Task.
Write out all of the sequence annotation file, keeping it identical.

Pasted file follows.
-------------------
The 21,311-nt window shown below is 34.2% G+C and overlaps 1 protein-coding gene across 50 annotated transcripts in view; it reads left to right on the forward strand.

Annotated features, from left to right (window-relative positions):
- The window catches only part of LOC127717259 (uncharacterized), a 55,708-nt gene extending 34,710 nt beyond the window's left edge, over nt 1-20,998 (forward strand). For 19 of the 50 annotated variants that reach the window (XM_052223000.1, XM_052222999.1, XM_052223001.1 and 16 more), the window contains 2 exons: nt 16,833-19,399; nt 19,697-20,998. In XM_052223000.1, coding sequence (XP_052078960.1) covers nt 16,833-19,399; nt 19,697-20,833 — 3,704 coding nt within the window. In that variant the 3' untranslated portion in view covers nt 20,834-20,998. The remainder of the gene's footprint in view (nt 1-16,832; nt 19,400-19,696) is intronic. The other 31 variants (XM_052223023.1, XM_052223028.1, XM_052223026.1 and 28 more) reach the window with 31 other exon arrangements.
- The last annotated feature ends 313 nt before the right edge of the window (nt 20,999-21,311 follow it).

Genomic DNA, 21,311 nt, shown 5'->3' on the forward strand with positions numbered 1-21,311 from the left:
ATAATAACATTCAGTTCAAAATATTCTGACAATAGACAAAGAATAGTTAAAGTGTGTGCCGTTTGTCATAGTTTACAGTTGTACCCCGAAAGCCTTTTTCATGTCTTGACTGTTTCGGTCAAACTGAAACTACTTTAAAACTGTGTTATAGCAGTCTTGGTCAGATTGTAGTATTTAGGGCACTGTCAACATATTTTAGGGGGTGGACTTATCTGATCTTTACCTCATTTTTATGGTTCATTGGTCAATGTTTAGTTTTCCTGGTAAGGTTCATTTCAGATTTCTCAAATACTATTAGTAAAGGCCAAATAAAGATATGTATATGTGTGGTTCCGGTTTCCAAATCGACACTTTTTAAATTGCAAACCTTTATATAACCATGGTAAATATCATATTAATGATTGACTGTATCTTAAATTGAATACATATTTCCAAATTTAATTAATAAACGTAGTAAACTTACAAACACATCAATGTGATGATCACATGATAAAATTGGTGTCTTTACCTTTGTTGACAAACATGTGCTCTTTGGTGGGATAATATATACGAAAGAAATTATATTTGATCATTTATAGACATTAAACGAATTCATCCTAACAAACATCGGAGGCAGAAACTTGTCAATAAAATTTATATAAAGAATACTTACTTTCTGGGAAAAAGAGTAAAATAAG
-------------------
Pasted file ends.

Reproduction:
The 21,311-nt window shown below is 34.2% G+C and overlaps 1 protein-coding gene across 50 annotated transcripts in view; it reads left to right on the forward strand.

Annotated features, from left to right (window-relative positions):
- The window catches only part of LOC127717259 (uncharacterized), a 55,708-nt gene extending 34,710 nt beyond the window's left edge, over nt 1-20,998 (forward strand). For 19 of the 50 annotated variants that reach the window (XM_052223000.1, XM_052222999.1, XM_052223001.1 and 16 more), the window contains 2 exons: nt 16,833-19,399; nt 19,697-20,998. In XM_052223000.1, coding sequence (XP_052078960.1) covers nt 16,833-19,399; nt 19,697-20,833 — 3,704 coding nt within the window. In that variant the 3' untranslated portion in view covers nt 20,834-20,998. The remainder of the gene's footprint in view (nt 1-16,832; nt 19,400-19,696) is intronic. The other 31 variants (XM_052223023.1, XM_052223028.1, XM_052223026.1 and 28 more) reach the window with 31 other exon arrangements.
- The last annotated feature ends 313 nt before the right edge of the window (nt 20,999-21,311 follow it).

Genomic DNA, 21,311 nt, shown 5'->3' on the forward strand with positions numbered 1-21,311 from the left:
ATAATAACATTCAGTTCAAAATATTCTGACAATAGACAAAGAATAGTTAAAGTGTGTGCCGTTTGTCATAGTTTACAGTTGTACCCCGAAAGCCTTTTTCATGTCTTGACTGTTTCGGTCAAACTGAAACTACTTTAAAACTGTGTTATAGCAGTCTTGGTCAGATTGTAGTATTTAGGGCACTGTCAACATATTTTAGGGGGTGGACTTATCTGATCTTTACCTCATTTTTATGGTTCATTGGTCAATGTTTAGTTTTCCTGGTAAGGTTCATTTCAGATTTCTCAAATACTATTAGTAAAGGCCAAATAAAGATATGTATATGTGTGGTTCCGGTTTCCAAATCGACACTTTTTAAATTGCAAACCTTTATATAACCATGGTAAATATCATATTAATGATTGACTGTATCTTAAATTGAATACATATTTCCAAATTTAATTAATAAACGTAGTAAACTTACAAACACATCAATGTGATGATCACATGATAAAATTGGTGTCTTTACCTTTGTTGACAAACATGTGCTCTTTGGTGGGATAATATATACGAAAGAAATTATATTTGATCATTTATAGACATTAAACGAATTCATCCTAACAAACATCGGAGGCAGAAACTTGTCAATAAAATTTATATAAAGAATACTTACTTTCTGGGAAAAAGAGTAAAATAAG